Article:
Letters

Eligibility criteria improve children's access to long term ventilation at home

BMJ 1999; 318 doi: https://doi.org/10.1136/bmj.318.7199.1699a (Published 19 June 1999) Cite this as: BMJ 1999;318:1699
  1. Sian Snelling, Consultant community paediatrician
  1. Alder Hey Children's Hospital, Liverpool L12 2AP

    EDITOR—Jardine et al comment that funding and home carers are common obstacles to discharge home for children on long term ventilation.1 Liverpool has a scheme which largely overcomes these obstacles.

    Liverpool Health Authority and the local authority have agreed on eligibility criteria for joint funding for children with complex needs, which has removed the delay previously caused by funding negotiations. The eligibility criteria are based on a discussion document produced in 19942 which aims to define childhood disability by producing a functional grade of severity. Impairment of function is assessed in 10 categories that cover mobility, sensory impairment, physical health, learning, and personal care. We have added an 11th category, vulnerability, to include technology dependent children such as those on long term ventilation. Children who meet the jointly agreed criteria are eligible for joint funding split equally between social services and the health authority for a home care package, or three ways with the education department if the package includes school support.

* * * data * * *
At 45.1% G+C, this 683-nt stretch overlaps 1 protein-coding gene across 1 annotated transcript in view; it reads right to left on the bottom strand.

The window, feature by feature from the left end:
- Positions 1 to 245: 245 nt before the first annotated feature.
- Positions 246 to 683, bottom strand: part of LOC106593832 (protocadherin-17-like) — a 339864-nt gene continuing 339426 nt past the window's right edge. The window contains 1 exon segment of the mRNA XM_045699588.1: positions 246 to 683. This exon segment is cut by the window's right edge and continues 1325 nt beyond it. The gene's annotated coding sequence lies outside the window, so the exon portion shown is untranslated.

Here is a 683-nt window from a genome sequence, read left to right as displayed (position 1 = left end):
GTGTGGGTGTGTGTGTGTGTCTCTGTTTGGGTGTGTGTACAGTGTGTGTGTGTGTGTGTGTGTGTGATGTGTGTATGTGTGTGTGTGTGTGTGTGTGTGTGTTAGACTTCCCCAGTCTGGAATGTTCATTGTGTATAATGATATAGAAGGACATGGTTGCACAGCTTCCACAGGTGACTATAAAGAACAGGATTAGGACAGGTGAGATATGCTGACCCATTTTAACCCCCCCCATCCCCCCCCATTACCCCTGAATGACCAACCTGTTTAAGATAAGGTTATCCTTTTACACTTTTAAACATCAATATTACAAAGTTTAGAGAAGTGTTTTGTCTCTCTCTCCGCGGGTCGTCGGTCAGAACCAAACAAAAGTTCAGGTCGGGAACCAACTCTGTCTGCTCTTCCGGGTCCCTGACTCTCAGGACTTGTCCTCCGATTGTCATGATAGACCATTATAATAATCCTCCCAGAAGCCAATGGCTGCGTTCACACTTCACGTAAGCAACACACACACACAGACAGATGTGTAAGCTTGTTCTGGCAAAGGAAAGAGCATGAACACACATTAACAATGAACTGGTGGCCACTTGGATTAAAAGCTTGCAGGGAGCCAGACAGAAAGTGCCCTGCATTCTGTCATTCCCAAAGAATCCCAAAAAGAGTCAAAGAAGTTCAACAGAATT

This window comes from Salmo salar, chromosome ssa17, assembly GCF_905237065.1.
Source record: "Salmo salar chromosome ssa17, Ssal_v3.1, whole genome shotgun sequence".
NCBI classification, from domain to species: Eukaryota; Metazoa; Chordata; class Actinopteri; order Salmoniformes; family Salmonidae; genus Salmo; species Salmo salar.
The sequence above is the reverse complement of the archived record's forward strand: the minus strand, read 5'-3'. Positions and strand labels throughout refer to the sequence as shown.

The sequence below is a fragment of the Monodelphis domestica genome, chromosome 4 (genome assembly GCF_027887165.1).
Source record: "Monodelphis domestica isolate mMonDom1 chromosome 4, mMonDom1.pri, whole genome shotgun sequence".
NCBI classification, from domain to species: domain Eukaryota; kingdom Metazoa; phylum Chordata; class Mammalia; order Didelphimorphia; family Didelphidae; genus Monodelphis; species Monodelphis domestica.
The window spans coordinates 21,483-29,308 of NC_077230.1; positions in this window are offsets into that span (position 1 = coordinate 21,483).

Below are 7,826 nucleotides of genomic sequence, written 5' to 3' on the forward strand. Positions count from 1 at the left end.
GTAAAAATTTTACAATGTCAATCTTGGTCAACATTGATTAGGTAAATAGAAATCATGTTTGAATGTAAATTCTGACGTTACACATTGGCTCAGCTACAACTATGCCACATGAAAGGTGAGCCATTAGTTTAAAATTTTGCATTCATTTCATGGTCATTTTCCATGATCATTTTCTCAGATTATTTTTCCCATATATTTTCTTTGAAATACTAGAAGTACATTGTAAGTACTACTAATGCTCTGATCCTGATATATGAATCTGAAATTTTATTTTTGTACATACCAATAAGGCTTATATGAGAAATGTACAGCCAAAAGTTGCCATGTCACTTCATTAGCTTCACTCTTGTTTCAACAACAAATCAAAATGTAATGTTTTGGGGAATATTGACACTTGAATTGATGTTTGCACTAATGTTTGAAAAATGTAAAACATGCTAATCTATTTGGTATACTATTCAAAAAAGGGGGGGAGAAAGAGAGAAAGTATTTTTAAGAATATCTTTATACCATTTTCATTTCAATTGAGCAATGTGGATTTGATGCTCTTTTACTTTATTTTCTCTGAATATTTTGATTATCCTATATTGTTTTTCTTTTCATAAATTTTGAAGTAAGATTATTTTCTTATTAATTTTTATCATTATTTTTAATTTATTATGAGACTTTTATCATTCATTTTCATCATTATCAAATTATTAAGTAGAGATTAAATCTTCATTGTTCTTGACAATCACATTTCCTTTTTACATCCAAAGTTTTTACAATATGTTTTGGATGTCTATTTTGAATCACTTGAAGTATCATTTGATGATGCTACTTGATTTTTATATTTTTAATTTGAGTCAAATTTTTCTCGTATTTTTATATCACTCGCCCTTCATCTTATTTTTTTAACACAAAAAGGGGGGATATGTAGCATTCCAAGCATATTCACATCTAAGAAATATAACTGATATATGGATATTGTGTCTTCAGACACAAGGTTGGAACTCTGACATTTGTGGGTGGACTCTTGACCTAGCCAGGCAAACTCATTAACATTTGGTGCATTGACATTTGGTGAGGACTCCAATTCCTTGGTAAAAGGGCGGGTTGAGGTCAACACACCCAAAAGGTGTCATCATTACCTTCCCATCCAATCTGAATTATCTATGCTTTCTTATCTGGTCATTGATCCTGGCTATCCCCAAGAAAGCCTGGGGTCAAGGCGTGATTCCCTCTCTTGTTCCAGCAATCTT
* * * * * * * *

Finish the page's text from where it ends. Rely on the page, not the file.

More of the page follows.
The joint funding scheme has been in existence for 18 months. We have had two new children on long term ventilation during this time. It took 6 weeks after initial referral for the health authority to confirm joint funding with social services, with a further 4 weeks for an additional educational agreement to funding for one child.

    Home care is provided by lay carers supported by a qualified paediatric nurse. The carers are employed by the Royal Liverpool Children's (NHS) Trust, which is responsible for recruitment, training, and supervision. Training is patient specific and is delivered both in hospital and at home by the support nurse, assisted by high dependency unit and special school nursing staff. The main delay in the process is recruitment and training of carers, with a minimum training period of 6 weeks.

    We currently have three children in Liverpool on long term ventilation at home, supported by 10 carers. The annual cost is £108 000, which covers the care packages but not the capital cost of equipment. We have estimated, based on experience over the past 6 years, that there will be two new children a year requiring long term ventilation at home.

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